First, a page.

Kristin Chenoweth may cite Carol Burnett, Madeleine Kahn, Lisa Vanderpump, and Hannibal Lecter as inspiration for her Lavinia Peck-Foster, accused of murder on Season 2 of NBC's Trial & Error (premiering July 19), but the combination is pure, dizzying Chenoweth. Who else could sell a joke about Lorna Doone cookies with utter conviction? Or make jumping into a pool in heels and an elaborate, Esther Williams-esque bathing cap seem reasonable?
Chenoweth’s entire career has balanced on the knife’s edge of sincerity and spoof, and the culmination is Lavinia.
“I hesitate to say anything I’m in is really funny, but I have to say, this is totally my taste anyway,” Chenoweth says. John Lithgow, who starred as the murder suspect on Season 1, called Chenoweth and advised her that the NBC series—created by Jeff Astrof and Matt Miller—was just up her alley. “And he was right! I read [the first episode of Season 2], and thought, ‘This is insane.’”
Already a true crime addict ("I was talking about Snapped years ago!”), Chenoweth brought everything she could to Lavinia, a wealthy eccentric who refers to everyone by their occupation rather than name and keeps a plate in her purse for the purposes of potential throwing. The season opens with Lavinia caught with her husband’s body in a suitcase in the trunk of her car.
“[Lavinia] was based somewhat on Robert Durst,” she says. “I tried to do the eye flutter—it gets in there a little bit. It was the most fun for me; I haven’t had a role like this in a long time! I did as much as I could do physically and comedically.”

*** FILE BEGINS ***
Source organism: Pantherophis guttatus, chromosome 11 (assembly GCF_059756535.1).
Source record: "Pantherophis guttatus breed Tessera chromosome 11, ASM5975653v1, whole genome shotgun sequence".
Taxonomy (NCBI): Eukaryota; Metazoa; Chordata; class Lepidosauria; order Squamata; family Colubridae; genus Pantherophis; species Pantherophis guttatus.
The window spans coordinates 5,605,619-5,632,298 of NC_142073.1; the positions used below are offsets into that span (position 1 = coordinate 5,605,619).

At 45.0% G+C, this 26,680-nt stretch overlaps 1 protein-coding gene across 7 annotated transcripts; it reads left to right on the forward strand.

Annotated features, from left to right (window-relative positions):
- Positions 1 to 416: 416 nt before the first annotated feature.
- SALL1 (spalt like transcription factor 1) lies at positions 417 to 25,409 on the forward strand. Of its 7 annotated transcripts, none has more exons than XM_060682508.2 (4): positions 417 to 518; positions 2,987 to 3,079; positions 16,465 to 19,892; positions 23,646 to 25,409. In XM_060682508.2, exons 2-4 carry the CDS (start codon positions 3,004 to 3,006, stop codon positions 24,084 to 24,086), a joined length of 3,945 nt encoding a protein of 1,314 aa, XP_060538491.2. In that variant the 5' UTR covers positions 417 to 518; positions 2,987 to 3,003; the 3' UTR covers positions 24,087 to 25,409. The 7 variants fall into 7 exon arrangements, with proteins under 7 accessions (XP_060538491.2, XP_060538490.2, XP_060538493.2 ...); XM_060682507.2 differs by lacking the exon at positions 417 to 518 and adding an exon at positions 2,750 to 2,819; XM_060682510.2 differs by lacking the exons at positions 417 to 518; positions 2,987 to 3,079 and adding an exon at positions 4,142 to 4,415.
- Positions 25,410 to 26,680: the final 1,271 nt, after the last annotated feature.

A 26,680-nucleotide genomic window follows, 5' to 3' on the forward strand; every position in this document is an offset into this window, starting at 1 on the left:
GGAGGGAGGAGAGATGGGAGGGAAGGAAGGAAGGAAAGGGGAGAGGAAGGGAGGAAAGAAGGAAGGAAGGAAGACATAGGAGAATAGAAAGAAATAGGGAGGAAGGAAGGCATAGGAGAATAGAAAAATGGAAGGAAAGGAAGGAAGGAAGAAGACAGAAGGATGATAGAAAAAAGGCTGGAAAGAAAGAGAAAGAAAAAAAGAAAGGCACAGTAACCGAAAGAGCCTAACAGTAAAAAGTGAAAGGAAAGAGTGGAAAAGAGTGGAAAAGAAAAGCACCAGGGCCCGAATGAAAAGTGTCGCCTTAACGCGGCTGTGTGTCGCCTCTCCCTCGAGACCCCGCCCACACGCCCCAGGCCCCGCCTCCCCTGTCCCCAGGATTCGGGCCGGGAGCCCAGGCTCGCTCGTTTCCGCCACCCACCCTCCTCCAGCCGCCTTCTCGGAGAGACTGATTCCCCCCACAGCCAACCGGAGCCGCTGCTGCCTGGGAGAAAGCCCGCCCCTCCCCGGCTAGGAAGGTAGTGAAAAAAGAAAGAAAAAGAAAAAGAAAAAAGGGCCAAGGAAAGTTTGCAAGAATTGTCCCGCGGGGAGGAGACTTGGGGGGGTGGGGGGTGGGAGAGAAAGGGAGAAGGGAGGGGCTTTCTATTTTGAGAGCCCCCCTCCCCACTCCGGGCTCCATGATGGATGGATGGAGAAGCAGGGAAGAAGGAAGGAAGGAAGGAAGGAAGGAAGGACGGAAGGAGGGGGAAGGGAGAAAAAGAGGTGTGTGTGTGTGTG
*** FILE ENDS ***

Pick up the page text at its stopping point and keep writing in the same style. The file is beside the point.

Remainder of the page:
Describing Lavinia’s childhood as a real “Grey Gardens situation,” Chenoweth found more inspiration in imaging what Lavinia would look and sound like if she’d grown up with only classic movies for an idea of what the world was like. “I decided she watched all those ’30s and ’40s movies, and now it’s what she imagines in her head sounds elegant,” she says. “But she’s not just a narcissist and bipolar. She’s very sad and lonely. You have to be able to feel sorry for this girl. This is a very sad, lonely lady.”
And though Chenoweth is a welcome addition to the summer TV lineup, she (and audiences) can’t wait for her return to Broadway.
“Literally I’m working on two things!” she says. “I hope to do a workshop this fall of the Tammy Faye Bakker [project]. That will be more a play with music. We have a great team: David Yazbek, Henry Krieger, and David Cromer. And recently I attached myself to the Death Becomes Her adaptation.”